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Floor-to-ceiling windows are a big selling point these days; the developers of The Cielo, a 28-story luxury condo building rising at 83rd Street and York Avenue, have taken that promise one better. They bought a five-story building that sits immediately to the west, to make sure that nothing taller gets built on that site and their new units will receive light from 360 degrees. The light and the space (studios in the building start at 626 square feet) are top attractions; there are also 10- to 11-foot ceilings and beech hardwood floors.

Of course, sunshine is pricey. Studios start at $700,000 and three-bedrooms, which go up to 3,221 square feet, can cost you around $5 million. The building itself offers a 24-hour doorman, paintings by artist Betsy Eby commissioned specifically for the lobby, a children's playroom, a 2,000-square foot-fitness center, and a 44-car garage. Kitchens will have stone countertops, larch wood cabinetry and Sub-Zero refrigerators. The limestone master bathrooms will come with oversized soaking tubs, glass-enclosed showers, polished nickel faucets and custom-black walnut cabinets. Perks like these were what induced health-care consultant Jin Pyun to buy a two-bedroom apartment in the building. "Number one, the amenities are top-notch," he says, listing his reasons for buying into the development. "High-end buildings in the last few years have taken the amenities to another level, and The Cielo definitely had that." Also important to Pyun , currently at The Impala on 76th Street and 1st Avenue, was the likelihood that his purchase would appreciate. He considered finding a new neighborhood, but in the end decided to stick with what he knew, considering the area's stolidity the mark of a good investment. "If you look at the stores and schools in this area, that's definitely a sign of stability," he observes. "You look at, say, TriBeCa, it's pretty trendy, but once they build the new Trade Center, things could get pretty chaotic down there."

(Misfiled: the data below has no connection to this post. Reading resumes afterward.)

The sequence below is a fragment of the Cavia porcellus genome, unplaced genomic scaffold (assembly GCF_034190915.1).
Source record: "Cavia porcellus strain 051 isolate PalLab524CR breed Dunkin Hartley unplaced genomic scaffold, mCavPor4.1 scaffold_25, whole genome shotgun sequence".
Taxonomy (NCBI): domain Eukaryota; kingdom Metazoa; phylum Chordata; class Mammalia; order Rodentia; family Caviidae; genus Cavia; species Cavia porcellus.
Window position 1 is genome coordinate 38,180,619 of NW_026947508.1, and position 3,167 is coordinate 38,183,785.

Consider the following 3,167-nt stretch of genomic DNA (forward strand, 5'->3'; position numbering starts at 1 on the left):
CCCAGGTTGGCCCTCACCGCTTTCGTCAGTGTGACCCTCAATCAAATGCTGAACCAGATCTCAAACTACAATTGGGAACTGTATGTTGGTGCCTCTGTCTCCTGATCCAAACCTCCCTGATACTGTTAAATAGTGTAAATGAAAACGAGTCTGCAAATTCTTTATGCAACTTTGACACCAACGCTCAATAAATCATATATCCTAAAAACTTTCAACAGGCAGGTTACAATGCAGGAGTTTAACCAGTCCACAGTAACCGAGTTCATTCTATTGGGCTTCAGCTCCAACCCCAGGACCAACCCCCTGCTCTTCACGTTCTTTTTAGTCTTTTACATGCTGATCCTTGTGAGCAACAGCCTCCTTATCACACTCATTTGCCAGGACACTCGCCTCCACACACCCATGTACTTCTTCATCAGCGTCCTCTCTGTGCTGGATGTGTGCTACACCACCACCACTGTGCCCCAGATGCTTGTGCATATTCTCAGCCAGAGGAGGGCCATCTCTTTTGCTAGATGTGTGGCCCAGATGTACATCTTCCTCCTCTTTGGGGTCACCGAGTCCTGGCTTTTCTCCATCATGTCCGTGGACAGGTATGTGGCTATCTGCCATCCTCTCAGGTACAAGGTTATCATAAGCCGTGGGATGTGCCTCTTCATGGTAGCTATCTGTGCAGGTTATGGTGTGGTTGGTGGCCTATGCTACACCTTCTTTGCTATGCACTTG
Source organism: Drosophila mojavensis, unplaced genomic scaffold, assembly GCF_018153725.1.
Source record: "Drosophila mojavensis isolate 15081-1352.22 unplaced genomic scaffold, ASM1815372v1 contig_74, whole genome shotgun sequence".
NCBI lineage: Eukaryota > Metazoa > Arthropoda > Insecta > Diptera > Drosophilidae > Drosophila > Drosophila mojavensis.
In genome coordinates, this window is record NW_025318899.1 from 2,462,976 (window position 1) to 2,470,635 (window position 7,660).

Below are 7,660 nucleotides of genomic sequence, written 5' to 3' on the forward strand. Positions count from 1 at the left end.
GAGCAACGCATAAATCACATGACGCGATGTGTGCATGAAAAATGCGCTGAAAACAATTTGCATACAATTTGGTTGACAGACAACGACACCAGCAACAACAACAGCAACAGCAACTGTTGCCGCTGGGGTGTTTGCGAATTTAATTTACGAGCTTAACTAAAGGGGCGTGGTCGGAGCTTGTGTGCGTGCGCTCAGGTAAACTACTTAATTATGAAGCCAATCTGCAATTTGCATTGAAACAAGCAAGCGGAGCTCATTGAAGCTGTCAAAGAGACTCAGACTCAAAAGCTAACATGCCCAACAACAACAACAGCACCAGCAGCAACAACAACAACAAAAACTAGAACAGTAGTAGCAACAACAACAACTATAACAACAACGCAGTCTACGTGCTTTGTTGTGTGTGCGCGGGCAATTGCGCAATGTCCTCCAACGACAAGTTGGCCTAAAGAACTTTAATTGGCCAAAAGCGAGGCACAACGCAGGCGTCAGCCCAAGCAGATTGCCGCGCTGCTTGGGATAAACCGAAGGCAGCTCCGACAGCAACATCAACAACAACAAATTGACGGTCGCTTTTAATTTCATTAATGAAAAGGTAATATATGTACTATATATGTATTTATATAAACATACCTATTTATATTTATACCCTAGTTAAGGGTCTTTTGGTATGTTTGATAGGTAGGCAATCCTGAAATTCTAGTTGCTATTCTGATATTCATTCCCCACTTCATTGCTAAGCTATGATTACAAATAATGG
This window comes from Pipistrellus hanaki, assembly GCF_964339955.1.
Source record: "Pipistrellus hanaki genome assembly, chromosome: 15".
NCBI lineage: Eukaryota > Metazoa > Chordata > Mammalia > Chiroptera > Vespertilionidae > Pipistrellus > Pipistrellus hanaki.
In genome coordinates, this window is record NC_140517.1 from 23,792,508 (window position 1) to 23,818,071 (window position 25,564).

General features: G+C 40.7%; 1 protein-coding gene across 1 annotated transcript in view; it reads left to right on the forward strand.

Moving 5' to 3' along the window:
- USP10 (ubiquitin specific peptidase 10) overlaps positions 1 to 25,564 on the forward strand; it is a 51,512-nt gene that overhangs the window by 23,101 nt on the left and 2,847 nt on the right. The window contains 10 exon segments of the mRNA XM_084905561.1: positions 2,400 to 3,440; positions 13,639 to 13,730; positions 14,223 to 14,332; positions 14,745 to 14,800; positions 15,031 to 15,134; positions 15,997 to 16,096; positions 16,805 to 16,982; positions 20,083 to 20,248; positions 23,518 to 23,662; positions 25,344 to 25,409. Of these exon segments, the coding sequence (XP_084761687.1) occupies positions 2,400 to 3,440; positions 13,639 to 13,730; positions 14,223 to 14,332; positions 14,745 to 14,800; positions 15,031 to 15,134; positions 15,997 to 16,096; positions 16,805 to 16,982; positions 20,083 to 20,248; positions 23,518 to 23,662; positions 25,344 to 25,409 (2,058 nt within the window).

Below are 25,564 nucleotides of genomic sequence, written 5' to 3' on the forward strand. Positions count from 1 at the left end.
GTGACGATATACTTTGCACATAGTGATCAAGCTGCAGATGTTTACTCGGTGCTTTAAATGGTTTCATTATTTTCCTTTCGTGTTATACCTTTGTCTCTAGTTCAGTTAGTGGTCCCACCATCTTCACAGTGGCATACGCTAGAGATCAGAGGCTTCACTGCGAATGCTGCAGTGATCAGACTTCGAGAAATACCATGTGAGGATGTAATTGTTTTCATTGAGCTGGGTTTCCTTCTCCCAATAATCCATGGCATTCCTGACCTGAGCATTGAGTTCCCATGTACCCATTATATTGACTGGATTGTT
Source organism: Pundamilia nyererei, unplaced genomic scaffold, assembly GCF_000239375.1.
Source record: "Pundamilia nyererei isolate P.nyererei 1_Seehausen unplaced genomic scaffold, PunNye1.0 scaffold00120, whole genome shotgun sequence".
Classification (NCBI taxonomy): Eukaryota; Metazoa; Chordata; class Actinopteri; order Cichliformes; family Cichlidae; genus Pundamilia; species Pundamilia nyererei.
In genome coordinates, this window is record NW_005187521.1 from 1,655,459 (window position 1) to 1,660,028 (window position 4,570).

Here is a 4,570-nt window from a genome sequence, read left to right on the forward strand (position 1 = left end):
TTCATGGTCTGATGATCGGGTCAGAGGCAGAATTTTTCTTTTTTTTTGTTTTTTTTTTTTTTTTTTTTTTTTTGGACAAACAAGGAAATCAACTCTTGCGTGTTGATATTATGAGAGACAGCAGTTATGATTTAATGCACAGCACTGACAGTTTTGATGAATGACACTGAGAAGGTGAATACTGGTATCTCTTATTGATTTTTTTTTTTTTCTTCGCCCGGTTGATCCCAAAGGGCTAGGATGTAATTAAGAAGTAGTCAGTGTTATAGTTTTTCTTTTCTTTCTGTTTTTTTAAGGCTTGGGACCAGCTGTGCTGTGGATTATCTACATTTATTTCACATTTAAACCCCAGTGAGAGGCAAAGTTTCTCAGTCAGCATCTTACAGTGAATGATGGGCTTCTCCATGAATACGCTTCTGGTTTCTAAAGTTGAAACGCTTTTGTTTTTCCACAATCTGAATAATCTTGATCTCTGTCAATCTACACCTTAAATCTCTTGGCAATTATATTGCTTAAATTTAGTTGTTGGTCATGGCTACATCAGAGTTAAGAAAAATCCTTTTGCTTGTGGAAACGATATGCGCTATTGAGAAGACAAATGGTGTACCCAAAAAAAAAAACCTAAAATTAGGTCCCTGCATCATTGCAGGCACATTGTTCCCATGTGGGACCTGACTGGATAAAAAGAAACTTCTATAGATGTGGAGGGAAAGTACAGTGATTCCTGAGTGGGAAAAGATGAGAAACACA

Somewhat unusual for expensive new condos, the developers describe The Cielo as a family building. "It's a terrific New York-centric residential site," says Jules Demchick, the president of developer JD Carlisle. (That's the developer that built home-to-the-Olsen-twins Morton Square.) Demchick calls buildings like Time Warner Center and The Plaza "international" and says, "Can you picture someone at The Plaza waiting for a yellow school bus to pick up their kids?" Demchick notes that much of the interest in the building thus far has come from young families. And given the neighborhood's plentiful parks and proximity to some of the city's best schools, it's a trend that he expects to continue.

"People are just looking for space," agrees Jacky Teplitzky, a Prudential Douglas Elliman broker. "The area around First and York is more quiet, more of a neighborhood." Of course, as good as the neighborhood's prospects may seem, they could always be just a little bit better. "If the Second Avenue subway line could get built," Pyun says, citing that most enduring of East Sider pipe dreams, "that would help." www.cie



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